Christmas Eve

By Bill Berkson b. 1939 Bill Berkson

for Vincent Warren

Behind the black water tower
under the grey
of the sky that feeds it
smoke speeds to where a pigeon
spreads its wings
 
This is no great feat
Cold pushes out its lust
We walk we drink we cast
our giggling insults
 
                           Would you please
leave the $2.50 you owe me
I would rather not talk about it
just now           Money bores me I would like
to visit someone who will stay
in bed all day           A forest is rising
imperceptibly in my head
                                                  not a civilized park
 
I think it would be nice this “new
moral odor” no it would not mean
“everything marching to its tomb”
                                                            The water tower
watches over us            Is there someone
you would like to invite        no one.
 


Bill Berkson, "Christmas Eve" from Portrait and Dream: New and Selected Poems. Copyright © 2009 by Bill Berkson.  Reprinted by permission of Coffee House Press.

Source: Portrait and Dream: New and Selected Poems (Coffee House Press, 2009)

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Poet Bill Berkson b. 1939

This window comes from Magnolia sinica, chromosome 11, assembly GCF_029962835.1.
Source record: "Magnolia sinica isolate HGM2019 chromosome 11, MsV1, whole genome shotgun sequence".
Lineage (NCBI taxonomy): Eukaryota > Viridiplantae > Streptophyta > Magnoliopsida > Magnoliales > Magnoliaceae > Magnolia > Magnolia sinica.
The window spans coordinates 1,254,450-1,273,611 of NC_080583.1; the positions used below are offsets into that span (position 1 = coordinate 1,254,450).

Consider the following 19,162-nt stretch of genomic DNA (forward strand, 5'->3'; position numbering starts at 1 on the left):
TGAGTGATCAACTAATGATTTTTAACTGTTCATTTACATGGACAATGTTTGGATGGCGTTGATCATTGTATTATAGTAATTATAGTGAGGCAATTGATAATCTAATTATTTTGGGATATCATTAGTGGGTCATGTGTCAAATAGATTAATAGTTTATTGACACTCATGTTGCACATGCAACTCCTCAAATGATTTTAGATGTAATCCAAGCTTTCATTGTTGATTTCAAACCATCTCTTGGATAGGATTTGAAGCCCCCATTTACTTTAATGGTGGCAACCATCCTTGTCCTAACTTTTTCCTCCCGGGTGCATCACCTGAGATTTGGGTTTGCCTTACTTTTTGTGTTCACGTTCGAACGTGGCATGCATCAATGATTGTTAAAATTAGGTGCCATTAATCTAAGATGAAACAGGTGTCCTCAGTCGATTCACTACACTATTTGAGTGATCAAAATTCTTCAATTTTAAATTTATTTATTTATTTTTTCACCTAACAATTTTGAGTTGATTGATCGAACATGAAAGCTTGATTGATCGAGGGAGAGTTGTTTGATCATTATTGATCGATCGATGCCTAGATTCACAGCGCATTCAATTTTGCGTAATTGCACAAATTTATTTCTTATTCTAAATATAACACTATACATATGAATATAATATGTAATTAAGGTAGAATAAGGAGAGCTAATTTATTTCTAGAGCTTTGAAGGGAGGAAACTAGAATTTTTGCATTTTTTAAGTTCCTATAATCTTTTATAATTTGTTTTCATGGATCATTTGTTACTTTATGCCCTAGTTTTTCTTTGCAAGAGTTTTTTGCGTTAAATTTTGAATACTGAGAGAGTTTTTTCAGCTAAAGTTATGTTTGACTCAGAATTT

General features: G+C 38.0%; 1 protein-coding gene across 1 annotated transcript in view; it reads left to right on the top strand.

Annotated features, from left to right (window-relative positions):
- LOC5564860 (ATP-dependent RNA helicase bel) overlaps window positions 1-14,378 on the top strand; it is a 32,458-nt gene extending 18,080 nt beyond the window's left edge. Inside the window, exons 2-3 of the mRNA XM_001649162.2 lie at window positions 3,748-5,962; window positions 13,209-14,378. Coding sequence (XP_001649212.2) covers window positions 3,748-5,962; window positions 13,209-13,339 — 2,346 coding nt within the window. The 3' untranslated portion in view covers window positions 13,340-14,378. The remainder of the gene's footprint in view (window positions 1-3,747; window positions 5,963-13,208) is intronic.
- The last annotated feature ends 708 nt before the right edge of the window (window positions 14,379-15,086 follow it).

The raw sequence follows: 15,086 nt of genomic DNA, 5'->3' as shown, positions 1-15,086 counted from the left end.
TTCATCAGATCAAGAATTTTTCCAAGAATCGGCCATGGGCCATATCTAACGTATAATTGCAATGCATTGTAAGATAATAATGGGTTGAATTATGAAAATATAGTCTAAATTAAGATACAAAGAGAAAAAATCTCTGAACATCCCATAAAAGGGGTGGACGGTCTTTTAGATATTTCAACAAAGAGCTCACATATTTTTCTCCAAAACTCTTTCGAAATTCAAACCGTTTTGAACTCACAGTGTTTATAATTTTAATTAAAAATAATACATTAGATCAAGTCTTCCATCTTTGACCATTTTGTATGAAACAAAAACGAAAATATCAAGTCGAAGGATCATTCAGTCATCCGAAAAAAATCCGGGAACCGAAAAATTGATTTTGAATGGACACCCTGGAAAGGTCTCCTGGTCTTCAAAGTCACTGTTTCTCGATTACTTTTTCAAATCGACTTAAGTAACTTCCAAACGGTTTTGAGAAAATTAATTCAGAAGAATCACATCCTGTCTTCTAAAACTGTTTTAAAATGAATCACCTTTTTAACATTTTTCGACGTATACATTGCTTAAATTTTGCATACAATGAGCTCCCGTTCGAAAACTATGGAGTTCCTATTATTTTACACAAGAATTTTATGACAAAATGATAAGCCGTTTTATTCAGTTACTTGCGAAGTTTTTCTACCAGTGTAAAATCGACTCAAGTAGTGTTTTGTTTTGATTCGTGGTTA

POET’S REGION U.S., Western

SCHOOL / PERIOD New York School (2nd Generation)

Subjects Relationships, Friends & Enemies, Nature, Winter, Social Commentaries, Popular Culture

Holidays Christmas

 Bill  Berkson

Biography

Born in New York in 1939, Bill Berkson is a poet, critic, teacher and sometime curator, who has been active in the art and literary worlds since his early twenties. He is professor emeritus at the San Francisco Art Institute, where, between 1984 and 2008, he taught art history, art writing and poetry; Berkson also served as interim dean in 1992 and directed the Letters and Science and public lectures programs. He studied at . . .

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Poem Categorization

SUBJECT Relationships, Friends & Enemies, Nature, Winter, Social Commentaries, Popular Culture

POET’S REGION U.S., Western

SCHOOL / PERIOD New York School (2nd Generation)

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Originally appeared in Poetry magazine.

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